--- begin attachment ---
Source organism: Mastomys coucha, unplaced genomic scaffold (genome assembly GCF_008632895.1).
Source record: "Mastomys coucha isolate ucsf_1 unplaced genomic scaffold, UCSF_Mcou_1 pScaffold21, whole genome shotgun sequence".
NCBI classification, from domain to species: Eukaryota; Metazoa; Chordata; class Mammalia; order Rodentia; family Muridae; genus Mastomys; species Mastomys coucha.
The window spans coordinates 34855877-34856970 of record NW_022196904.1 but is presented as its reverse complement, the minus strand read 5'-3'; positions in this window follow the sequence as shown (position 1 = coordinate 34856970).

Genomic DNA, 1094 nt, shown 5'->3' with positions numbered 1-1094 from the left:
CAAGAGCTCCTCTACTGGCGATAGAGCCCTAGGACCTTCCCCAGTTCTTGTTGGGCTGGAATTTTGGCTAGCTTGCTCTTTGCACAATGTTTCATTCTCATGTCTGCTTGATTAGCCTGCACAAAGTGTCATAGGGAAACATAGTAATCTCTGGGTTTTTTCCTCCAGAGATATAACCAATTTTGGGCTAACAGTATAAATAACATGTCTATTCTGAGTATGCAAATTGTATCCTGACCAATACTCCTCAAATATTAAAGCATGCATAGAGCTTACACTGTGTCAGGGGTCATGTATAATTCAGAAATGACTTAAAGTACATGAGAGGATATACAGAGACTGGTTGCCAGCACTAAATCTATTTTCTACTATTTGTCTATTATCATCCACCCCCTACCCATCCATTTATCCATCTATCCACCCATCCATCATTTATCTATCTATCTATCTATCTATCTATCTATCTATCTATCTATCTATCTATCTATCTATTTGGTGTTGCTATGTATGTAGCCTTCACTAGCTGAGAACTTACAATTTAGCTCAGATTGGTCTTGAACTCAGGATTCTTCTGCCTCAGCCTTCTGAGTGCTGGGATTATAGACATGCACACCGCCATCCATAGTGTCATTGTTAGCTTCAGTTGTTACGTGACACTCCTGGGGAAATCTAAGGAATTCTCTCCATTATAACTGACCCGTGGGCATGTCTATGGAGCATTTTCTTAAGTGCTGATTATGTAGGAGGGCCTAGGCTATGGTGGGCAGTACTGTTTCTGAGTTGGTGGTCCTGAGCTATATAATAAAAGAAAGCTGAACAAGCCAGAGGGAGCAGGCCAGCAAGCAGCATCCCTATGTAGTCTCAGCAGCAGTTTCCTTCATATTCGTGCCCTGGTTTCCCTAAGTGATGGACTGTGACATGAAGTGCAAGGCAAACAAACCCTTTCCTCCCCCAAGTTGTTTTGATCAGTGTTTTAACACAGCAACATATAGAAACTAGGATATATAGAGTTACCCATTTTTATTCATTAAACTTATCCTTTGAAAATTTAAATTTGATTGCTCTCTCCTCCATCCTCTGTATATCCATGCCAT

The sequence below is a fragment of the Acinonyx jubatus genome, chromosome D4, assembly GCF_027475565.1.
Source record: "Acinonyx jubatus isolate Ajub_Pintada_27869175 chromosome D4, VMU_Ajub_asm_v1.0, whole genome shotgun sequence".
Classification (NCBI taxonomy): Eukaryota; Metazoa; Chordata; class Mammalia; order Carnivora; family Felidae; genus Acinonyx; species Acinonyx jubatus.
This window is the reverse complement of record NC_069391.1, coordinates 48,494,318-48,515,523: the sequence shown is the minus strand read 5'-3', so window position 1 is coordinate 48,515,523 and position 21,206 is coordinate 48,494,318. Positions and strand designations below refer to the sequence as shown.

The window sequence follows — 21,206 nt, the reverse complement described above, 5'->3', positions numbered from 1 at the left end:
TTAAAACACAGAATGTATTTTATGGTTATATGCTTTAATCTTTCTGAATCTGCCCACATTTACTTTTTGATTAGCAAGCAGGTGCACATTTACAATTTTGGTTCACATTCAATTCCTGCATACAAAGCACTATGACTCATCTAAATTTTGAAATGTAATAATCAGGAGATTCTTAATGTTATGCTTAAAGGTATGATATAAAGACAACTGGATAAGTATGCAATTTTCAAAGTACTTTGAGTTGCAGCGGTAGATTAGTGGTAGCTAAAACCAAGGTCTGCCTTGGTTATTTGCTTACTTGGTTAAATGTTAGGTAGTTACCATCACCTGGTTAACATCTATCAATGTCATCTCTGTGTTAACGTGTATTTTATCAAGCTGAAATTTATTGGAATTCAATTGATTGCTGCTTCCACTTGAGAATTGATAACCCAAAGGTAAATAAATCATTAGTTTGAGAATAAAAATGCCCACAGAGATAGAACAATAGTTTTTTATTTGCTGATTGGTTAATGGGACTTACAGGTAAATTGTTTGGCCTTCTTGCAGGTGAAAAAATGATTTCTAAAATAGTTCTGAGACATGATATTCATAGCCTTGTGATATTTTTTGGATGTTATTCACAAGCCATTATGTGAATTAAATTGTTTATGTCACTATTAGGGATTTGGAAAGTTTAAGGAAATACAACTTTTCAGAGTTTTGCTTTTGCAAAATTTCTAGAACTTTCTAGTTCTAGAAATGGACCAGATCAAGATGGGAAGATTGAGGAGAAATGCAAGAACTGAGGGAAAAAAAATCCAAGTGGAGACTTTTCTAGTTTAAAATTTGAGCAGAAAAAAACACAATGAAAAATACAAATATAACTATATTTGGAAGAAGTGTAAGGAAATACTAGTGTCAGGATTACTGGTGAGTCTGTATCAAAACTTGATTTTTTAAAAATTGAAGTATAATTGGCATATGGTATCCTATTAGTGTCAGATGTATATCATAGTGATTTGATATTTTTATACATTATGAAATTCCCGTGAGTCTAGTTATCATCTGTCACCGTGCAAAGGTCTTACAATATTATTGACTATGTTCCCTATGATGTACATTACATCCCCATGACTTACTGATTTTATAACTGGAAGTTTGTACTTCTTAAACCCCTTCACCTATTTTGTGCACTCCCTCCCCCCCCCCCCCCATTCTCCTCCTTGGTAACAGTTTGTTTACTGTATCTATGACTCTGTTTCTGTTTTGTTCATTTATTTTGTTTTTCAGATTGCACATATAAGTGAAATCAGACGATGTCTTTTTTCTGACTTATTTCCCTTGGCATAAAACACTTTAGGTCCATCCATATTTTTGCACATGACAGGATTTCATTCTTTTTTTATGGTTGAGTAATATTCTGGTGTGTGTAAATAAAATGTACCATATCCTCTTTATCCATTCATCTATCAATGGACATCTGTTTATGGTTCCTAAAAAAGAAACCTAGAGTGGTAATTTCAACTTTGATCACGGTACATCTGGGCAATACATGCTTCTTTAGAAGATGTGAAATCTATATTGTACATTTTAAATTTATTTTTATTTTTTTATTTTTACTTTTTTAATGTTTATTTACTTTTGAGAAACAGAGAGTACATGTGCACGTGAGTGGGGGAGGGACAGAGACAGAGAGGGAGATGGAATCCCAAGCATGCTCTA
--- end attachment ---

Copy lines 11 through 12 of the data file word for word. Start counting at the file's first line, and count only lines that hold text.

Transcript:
The window sequence follows — 21,206 nt, the reverse complement described above, 5'->3', positions numbered from 1 at the left end:
TTAAAACACAGAATGTATTTTATGGTTATATGCTTTAATCTTTCTGAATCTGCCCACATTTACTTTTTGATTAGCAAGCAGGTGCACATTTACAATTTTGGTTCACATTCAATTCCTGCATACAAAGCACTATGACTCATCTAAATTTTGAAATGTAATAATCAGGAGATTCTTAATGTTATGCTTAAAGGTATGATATAAAGACAACTGGATAAGTATGCAATTTTCAAAGTACTTTGAGTTGCAGCGGTAGATTAGTGGTAGCTAAAACCAAGGTCTGCCTTGGTTATTTGCTTACTTGGTTAAATGTTAGGTAGTTACCATCACCTGGTTAACATCTATCAATGTCATCTCTGTGTTAACGTGTATTTTATCAAGCTGAAATTTATTGGAATTCAATTGATTGCTGCTTCCACTTGAGAATTGATAACCCAAAGGTAAATAAATCATTAGTTTGAGAATAAAAATGCCCACAGAGATAGAACAATAGTTTTTTATTTGCTGATTGGTTAATGGGACTTACAGGTAAATTGTTTGGCCTTCTTGCAGGTGAAAAAATGATTTCTAAAATAGTTCTGAGACATGATATTCATAGCCTTGTGATATTTTTTGGATGTTATTCACAAGCCATTATGTGAATTAAATTGTTTATGTCACTATTAGGGATTTGGAAAGTTTAAGGAAATACAACTTTTCAGAGTTTTGCTTTTGCAAAATTTCTAGAACTTTCTAGTTCTAGAAATGGACCAGATCAAGATGGGAAGATTGAGGAGAAATGCAAGAACTGAGGGAAAAAAAATCCAAGTGGAGACTTTTCTAGTTTAAAATTTGAGCAGAAAAAAACACAATGAAAAATACAAATATAACTATATTTGGAAGAAGTGTAAGGAAATACTAGTGTCAGGATTACTGGTGAGTCTGTATCAAAACTTGATTTTTTAAAAATTGAAGTATAATTGGCATATGGTATCCTATTAGTGTCAGATGTATATCATAGTGATTTGATATTTTTATACATTATGAAATTCCCGTGAGTCTAGTTATCATCTGTCACCGTGCAAAGGTCTTACAATATTATTGACTATGTTCCCTATGATGTACATTACATCCCCATGACTTACTGATTTTATAACTGGAAGTTTGTACTTCTTAAACCCCTTCACCTATTTTGTGCACTCCCTCCCCCCCCCCCCCCATTCTCCTCCTTGGTAACAGTTTGTTTACTGTATCTATGACTCTGTTTCTGTTTTGTTCATTTATTTTGTTTTTCAGATTGCACATATAAGTGAAATCAGACGATGTCTTTTTTCTGACTTATTTCCCTTGGCATAAAACACTTTAGGTCCATCCATATTTTTGCACATGACAGGATTTCATTCTTTTTTTATGGTTGAGTAATATTCTGGTGTGTGTAAATAAAATGTACCATATCCTCTTTATCCATTCATCTATCAATGGACATCTGTTTATGGTTCCTAAAAAAGAAACCTAGAGTGGTAATTTCAACTTTGATCACGGTACATCTGGGCAATACATGCTTCTTTAGAAGATGTGAAATCTATATTGTACATTTTAAATTTATTTTTATTTTTTTATTTTTACTTTTTTAATGTTTATTTACTTTTGAGAAACAGAGAGTACATGTGCACGTGAGTGGGGGAGGGACAGAGACAGAGAGGGAGATGGAATCCCAAGCATGCTCTA